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Cisco Looking Better than Expected
CEO John Chambers called the economy “challenging”
By: Maureen O'Gara
Nov. 19, 2012 07:00 AM
Cisco, the networking king and economic bellwether, cleared better-than-expected earnings of $2.09 billion, or 39 cents a share, up 10.6% year-over-year, in its first fiscal quarter, which closed at the end of October. Revenues were up 5.5% to $11.9 billion despite depressed demand in key markets like Europe, down 10%, and long-term threats from widgetry like software-defined networking.
CEO John Chambers called the economy "challenging."
Cisco's core switching and routing sales, representing 47% of revenue, both declined 2% year-over-year, to $3.6 billion and $2.1 billion respectively.
Switching was hit by slowing in the public sector and developed countries. The routing segment was hurt by weakness in service providers, especially in EMEA, although Cisco did see double-digit growth in edge routing.
Europe was down 10% and government sales down 6%.
Still Cisco beat estimates of 46 cents on $11.8 billion but expects flat earnings and slower revenue growth this quarter. Cisco figures Europe will get worse before it gets better but is seeing an improvement in the US.
Cisco managed to meet reduced expectations by cutting costs, eliminating jobs, shutting lines of business and cutting prices to ward off competitors like Arista and HP. It realized a gross margin of 62.7% of revenue.
Service provider video rose 30% to $1.1 billion. Collaboration technologies fell 8% to $1 billion. Wireless product sales rose 38%. Data center sales rose 61%, security technology sales rose 6%. All other goods were down 12%.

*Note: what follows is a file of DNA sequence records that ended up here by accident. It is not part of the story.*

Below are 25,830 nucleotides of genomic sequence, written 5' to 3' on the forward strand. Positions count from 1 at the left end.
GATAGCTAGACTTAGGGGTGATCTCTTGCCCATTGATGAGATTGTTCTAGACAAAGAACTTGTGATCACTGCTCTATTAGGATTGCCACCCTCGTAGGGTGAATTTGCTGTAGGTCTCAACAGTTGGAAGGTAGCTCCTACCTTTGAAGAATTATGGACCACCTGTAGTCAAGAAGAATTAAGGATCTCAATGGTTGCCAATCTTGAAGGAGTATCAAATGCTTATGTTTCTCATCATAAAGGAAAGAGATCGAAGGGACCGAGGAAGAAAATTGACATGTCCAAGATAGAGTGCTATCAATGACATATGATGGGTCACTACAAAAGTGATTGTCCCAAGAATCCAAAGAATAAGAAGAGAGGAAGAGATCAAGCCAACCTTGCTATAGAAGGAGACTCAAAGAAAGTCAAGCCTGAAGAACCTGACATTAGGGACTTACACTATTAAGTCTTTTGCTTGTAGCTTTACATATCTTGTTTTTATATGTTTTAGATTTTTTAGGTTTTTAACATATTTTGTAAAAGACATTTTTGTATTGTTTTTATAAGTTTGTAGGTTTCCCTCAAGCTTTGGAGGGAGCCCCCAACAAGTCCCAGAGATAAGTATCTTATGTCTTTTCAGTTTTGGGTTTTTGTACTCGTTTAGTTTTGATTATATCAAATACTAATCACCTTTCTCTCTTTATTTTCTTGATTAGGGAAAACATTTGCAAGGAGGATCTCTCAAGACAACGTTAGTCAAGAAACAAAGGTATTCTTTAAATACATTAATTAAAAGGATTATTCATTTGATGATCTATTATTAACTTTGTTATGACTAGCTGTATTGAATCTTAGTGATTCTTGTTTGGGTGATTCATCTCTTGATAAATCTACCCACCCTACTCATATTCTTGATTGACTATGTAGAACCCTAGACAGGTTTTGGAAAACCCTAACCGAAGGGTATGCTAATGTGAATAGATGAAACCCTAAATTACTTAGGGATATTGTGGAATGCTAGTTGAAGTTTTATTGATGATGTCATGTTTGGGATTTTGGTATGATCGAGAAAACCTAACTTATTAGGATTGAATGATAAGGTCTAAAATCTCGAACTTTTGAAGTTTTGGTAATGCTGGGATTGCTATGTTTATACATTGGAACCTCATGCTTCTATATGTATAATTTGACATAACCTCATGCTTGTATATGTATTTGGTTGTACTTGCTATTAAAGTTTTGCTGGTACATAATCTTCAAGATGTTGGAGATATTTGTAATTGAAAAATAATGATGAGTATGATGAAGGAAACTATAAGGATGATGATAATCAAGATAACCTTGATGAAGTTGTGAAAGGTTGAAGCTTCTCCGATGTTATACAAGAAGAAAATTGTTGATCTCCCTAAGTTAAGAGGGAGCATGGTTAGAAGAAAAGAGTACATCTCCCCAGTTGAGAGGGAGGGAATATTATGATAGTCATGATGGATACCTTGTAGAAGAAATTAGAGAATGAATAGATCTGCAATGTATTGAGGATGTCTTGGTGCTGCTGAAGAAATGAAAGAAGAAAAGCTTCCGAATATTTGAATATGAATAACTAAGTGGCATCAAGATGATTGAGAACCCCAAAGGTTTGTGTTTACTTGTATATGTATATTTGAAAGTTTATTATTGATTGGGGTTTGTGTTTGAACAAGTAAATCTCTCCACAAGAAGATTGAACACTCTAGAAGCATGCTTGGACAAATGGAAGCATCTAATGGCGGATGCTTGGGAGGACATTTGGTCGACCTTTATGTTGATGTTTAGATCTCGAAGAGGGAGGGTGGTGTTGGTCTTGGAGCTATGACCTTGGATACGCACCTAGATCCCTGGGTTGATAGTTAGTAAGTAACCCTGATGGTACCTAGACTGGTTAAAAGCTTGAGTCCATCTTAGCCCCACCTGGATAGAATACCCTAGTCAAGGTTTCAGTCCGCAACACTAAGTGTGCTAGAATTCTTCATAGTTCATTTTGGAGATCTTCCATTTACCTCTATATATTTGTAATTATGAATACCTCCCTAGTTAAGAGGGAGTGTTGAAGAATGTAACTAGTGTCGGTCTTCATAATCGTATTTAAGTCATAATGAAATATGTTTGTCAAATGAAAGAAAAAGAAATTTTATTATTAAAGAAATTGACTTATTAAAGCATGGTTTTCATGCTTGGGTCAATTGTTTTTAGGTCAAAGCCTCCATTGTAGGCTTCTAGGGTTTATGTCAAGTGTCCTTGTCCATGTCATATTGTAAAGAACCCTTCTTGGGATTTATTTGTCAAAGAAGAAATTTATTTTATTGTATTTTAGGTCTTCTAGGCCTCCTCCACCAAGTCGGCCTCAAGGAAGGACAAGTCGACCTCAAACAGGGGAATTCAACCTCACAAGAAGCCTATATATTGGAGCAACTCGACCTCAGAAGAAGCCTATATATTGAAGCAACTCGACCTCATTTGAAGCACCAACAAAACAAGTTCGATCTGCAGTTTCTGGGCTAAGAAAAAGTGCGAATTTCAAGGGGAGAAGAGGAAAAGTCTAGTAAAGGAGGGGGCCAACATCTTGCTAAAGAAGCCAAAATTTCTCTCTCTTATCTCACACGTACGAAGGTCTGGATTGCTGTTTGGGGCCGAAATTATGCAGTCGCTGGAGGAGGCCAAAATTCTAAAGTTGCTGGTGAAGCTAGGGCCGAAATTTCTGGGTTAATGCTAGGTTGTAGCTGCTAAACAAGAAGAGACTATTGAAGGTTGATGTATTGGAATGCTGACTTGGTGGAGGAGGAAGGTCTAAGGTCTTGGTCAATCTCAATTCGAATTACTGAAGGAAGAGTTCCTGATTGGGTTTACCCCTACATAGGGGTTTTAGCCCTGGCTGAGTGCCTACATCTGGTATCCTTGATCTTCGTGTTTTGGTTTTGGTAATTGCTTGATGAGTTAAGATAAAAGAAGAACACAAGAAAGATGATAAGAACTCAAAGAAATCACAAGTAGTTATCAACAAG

Enterprise sales were down 1%, sales to the public sector were off 6%. Commercial sales, including consumer goods, rose 1%, and sales to service providers rose 3%.
CEO John Chambers said the US, where Cisco was able to close more big deals in the quarter, will have to pull the world out of its stupor. Asia, up 7%, and the developing world can't do it. US GDP growth needs to get above 2% because otherwise "there will be no job growth in the US." And that depends on Washington working together.
If the White House doesn't relent on revenue repatriation, Chambers said Cisco would spend its massive cash horde overseas.
Cisco expects to return earnings per share, excluding items, of 47 cents-48 cents, excluding one-time charges, in its fiscal second quarter, which runs until the end of January, on revenue growth of 3.5%-5.5%, compared to 11.5% a year ago. The Street figures revenues will be up 4.5% to $12.04 billion.
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